A Girl is a Half-Formed Thing
Perfectly pieced together play which follows a young girl as she remembers her fragmented life
This article is from 2015.
Eimear McBride's novel, A Girl Is A Half-Formed Thing is unique, in that it manages to resist cliche while dealing with commonly-explored issues: sexual abuse, religion in Ireland and familial tension. It achieves this through highly-stylised language and form, and so translating its essence into a piece of theatre is a risk. Happily, it's a risk that director Annie Ryan took, and though the issues explored are often visited in theatre, there is nothing commonplace about this play.
Like the novel, the production relies on the uncompromising power of language. The premise of the play is as simple as its staging, in that it tells the story of a young girl's life from birth to adulthood. In communicating this, Aoife Duffin stands alone on stage, without a set, props, or a supporting cast, and simply speaks.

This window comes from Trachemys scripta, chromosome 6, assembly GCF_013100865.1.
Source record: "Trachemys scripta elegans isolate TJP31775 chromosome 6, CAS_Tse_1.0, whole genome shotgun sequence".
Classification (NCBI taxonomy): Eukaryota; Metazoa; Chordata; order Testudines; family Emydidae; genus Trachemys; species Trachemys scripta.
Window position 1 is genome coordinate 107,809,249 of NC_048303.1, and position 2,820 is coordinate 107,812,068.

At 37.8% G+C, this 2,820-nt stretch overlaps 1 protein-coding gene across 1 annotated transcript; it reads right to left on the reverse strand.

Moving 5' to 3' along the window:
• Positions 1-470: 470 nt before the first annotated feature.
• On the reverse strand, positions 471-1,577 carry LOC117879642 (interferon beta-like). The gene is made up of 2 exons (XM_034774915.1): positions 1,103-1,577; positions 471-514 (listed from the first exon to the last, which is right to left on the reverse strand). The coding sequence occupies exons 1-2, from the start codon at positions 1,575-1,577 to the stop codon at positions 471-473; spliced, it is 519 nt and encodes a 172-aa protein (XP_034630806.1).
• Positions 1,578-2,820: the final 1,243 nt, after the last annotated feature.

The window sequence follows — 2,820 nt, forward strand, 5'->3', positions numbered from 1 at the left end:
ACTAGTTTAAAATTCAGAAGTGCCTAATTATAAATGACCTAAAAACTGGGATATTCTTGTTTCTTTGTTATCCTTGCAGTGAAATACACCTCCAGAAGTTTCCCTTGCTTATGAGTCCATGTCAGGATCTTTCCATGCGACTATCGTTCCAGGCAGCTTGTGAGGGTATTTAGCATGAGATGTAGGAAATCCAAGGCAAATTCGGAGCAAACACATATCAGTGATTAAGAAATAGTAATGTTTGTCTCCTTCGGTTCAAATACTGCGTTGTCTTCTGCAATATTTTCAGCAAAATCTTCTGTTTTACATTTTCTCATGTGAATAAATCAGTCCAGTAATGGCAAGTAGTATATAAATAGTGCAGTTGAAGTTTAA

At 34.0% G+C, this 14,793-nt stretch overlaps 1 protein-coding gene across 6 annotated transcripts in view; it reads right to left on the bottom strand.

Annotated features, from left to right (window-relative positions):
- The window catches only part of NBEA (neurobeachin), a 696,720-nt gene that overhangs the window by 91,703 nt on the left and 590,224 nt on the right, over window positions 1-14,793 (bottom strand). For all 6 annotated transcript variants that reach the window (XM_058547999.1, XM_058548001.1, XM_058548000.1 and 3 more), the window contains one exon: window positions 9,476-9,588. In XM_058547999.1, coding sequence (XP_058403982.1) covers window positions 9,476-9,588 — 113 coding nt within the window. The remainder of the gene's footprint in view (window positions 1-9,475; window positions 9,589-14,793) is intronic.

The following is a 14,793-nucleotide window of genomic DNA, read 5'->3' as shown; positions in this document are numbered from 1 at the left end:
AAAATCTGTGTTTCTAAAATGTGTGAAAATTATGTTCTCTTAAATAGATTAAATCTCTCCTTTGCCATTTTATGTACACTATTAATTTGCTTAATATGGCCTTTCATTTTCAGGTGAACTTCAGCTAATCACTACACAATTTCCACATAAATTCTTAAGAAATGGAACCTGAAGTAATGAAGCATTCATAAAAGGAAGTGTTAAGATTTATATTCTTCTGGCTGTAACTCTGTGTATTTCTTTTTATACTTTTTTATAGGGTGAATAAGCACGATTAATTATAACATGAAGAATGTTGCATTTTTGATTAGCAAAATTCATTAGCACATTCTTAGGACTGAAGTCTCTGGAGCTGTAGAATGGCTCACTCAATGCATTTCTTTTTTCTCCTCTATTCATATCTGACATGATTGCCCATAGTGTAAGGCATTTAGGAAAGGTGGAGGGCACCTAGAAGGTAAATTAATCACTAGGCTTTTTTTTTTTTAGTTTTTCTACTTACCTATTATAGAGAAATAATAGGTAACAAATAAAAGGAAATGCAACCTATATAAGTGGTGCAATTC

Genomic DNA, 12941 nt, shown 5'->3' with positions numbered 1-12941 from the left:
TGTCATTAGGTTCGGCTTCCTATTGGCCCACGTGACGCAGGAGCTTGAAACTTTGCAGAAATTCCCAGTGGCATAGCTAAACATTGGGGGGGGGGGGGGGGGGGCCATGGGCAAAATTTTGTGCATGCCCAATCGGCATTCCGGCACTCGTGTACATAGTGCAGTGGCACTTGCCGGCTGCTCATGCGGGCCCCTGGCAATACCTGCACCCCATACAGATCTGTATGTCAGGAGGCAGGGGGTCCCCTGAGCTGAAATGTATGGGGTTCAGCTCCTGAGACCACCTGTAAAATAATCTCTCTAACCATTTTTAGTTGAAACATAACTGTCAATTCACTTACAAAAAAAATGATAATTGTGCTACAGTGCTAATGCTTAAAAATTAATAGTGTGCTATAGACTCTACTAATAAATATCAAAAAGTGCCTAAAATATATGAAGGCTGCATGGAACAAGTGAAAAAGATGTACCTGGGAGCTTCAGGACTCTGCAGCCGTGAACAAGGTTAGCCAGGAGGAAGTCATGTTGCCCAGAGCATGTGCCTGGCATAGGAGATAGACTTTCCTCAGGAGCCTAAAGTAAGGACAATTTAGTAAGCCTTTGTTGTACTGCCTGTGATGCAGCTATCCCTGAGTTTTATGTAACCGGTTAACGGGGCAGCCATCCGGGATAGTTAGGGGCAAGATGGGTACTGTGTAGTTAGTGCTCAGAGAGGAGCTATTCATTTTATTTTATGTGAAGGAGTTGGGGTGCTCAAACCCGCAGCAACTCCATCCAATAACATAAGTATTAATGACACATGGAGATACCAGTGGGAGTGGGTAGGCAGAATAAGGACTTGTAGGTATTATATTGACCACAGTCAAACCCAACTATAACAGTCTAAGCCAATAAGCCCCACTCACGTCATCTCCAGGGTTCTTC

She plays every character in the play – the titular girl, her sheltered mother, her sexual aggressor – but crucially, they are not mimicked or ventriloquised. She shows us by telling us, her physical and vocal changes subtle yet distinctive, and through Duffin's transporting performance, the almost empty stage seems full of people with stories to share.
Though many scenes are uncomfortable to watch (one rape scene is particularly brutal) it's impossible to look away. The script is dark, but it's also full of humour and on-point commentary about growing up in Ireland, where propriety is of the utmost concern and despite any tragedy that may occur in life, you must say your Hail Marys and mind not to swear.
This intimate play draws you in, managing to incite the most extreme reactions from its captive audience: one minute the house is laughing, the next it is deadly silent, mesmerised by the sheer power of the performance. As Duffin beautifully pieces together what's left of a woman's fractured life, it's clear that this production is an extremely well-formed thing.
Traverse Theatre, 228 1404, until 30 Aug, Times vary, £20 (£15)